A meaning streak
Today in New Delhi, India
Jan 22, 2019-Tuesday
New Delhi
  • Humidity
  • Wind

A meaning streak

The newspapers have been full of India's economic growth plunging to the lowest in the last nine years. In order to make things clear, I have deconstructed some of the comments. Manas Chakravarty writes.

columns Updated: Jun 02, 2012 22:16 IST

The newspapers have been full of India's economic growth plunging to the lowest in the last nine years. In order to make things clear, I have deconstructed some of the comments.

An economist: "Stagflationary concerns could return to the fore as the recent rupee depreciation adds to inflation worries, even as the negative output gap tempers demand conditions."

What he meant: Reach for that crash helmet.

Montek Singh Ahluwalia, deputy chairman, Planning Commission: "We have to do something about it."

What he really meant: I've been telling them to do something for years. I've written lots of reports telling them to do all kinds of things about it. About what? It, of course. Now that things are so bad, it's all the more necessary to keep telling them to do things.

HDFC non-executive chairman Deepak Parekh: "This is a wake-up call".

What he really meant: I'm sick and tired of these guys. We've been shouting from the rooftops about the slowdown, we've been raving and ranting about the need for reforms, but the only response we got was a loud collective snore emanating from New Delhi. Now the snoring seems to have stopped, but I'm not sure whether that's because they've woken up, or instead slipped into a coma.

C Rangarajan, chairman, Prime Minister's Economic Advisory Council: "The figures are disappointing as they turned out to be much lower than what we had expected."

What he implied: If we had forecast a lower GDP growth number, we'd be perfectly happy.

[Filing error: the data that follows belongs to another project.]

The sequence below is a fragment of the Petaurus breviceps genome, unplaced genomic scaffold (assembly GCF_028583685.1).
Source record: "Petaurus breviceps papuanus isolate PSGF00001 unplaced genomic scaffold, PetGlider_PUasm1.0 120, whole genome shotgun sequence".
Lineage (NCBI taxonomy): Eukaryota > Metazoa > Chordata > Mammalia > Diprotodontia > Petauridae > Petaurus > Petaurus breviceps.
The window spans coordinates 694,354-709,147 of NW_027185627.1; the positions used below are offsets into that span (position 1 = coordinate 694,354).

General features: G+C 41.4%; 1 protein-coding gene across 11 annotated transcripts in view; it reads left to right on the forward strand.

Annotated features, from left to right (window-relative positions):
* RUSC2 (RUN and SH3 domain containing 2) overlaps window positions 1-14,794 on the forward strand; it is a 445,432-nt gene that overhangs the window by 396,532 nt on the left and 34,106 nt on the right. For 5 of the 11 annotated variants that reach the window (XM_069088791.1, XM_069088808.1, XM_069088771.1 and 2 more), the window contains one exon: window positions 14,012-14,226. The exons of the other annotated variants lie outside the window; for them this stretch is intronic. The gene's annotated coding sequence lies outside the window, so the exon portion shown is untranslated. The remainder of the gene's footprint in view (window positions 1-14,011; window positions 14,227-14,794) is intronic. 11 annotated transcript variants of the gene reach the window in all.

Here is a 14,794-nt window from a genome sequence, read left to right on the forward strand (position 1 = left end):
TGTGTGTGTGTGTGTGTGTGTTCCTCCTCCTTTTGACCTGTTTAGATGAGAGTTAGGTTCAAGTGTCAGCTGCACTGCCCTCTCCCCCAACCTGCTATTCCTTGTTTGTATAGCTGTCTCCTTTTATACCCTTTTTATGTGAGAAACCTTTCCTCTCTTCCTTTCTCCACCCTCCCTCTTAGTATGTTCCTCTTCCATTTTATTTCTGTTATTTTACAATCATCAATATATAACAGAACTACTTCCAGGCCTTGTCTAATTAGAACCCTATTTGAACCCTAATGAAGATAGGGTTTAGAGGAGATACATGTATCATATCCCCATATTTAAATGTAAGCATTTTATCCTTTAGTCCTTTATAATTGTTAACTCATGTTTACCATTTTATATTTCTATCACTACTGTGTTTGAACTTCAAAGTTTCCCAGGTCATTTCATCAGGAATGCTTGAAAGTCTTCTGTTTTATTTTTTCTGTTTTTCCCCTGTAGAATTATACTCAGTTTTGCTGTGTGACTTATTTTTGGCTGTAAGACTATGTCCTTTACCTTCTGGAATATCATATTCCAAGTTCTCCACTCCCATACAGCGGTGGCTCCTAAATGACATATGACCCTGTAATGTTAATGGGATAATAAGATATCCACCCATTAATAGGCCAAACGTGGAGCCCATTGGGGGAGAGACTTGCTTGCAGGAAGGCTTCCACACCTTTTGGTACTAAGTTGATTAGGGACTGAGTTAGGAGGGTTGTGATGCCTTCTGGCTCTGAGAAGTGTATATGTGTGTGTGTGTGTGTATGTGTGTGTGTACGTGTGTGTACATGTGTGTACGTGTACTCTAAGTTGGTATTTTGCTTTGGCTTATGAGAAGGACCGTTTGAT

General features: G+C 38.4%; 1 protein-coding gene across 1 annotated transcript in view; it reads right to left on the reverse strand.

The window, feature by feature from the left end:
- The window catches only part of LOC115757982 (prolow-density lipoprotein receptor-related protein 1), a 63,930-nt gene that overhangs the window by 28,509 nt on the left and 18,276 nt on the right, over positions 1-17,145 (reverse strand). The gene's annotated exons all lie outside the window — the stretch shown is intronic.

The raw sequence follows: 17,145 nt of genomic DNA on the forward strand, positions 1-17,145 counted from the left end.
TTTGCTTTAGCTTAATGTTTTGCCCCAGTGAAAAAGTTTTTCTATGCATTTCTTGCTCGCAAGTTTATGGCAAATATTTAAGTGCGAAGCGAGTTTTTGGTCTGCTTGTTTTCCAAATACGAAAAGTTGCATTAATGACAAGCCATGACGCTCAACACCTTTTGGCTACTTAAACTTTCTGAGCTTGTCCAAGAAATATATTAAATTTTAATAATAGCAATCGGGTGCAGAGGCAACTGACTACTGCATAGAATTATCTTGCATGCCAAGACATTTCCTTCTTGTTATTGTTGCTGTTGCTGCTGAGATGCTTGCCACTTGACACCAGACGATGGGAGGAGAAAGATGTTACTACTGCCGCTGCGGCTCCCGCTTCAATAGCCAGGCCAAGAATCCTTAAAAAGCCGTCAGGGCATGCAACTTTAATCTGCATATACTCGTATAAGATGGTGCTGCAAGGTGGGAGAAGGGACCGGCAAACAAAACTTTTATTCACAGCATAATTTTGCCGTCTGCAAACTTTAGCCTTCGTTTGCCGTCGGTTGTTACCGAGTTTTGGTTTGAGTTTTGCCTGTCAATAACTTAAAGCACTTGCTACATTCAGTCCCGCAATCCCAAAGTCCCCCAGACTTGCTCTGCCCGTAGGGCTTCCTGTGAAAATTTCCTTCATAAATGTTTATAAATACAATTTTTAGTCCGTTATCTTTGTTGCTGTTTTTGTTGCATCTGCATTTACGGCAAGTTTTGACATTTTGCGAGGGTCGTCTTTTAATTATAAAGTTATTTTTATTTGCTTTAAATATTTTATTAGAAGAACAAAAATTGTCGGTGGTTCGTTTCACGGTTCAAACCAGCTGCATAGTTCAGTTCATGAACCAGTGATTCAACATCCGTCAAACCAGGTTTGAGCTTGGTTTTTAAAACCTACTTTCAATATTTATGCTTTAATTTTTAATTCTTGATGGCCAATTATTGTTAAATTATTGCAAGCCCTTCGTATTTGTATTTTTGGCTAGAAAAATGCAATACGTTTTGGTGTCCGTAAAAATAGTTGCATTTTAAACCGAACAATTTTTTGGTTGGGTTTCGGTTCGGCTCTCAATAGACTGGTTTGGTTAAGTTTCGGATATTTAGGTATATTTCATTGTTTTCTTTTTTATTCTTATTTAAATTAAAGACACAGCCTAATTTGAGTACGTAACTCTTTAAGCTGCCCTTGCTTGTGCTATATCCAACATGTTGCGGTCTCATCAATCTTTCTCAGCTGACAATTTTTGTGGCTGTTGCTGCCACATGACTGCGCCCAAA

Rajiv Kumar, secretary general, FICCI: "We may be in danger of slipping into a 1991-like crisis."

What he felt: Talking with these guys hasn't helped. Pleading and cajoling has got us nowhere. The only option left is to scare them into action. BOOOOO.

Pranab Mukherjee, Union finance minister: "These are disappointing figures... but have to be seen in the light of overall global developments."

What he hoped: The best thing would be to blame those damn Greeks. People will believe anything about them - about how they're responsible for our high subsidies, our policy paralysis, our lousy infrastructure.

BJP leader Arun Jaitley: "It's high time they took some concrete steps."

What he really meant: Oh goody, this gives us another stick to beat them with. We shall, of course, do our best to prevent them taking any steps. Look how successfully we've stalled the Goods and Services Tax, which economists say will add quite a bit to economic growth. And I do hope they hike diesel prices, so we can have another Bharat Bandh.

Mamata Banerjee, chief minister, West Bengal: Silence.

What that means: The economy has been sabotaged by the Maoists in league with extra-terrestrials, aided and abetted by Papua New Guinea and the CPI(M).

Manmohan Singh: Total silence.

What he means: Being prime minister is really cool. You get to travel, see the world. Had some lovely khao suey during my Myanmar trip. But it's nice to be back home, this bungalow is gorgeous. The pay's not great, but the perks are good. Best of all, you don't have to actually do anything. What GDP numbers? You should ask some economist, they're a dime a dozen, unlike us prime ministers.

Man on the street: "No jobs. Pay cuts all around. Prices going through the roof. And our leaders are bothered about cartoons."

What he really wants to say: S**t. B****y H*ll. S*****d. B******d.


Views expressed by the author are personal

First Published: Jun 02, 2012 22:13 IST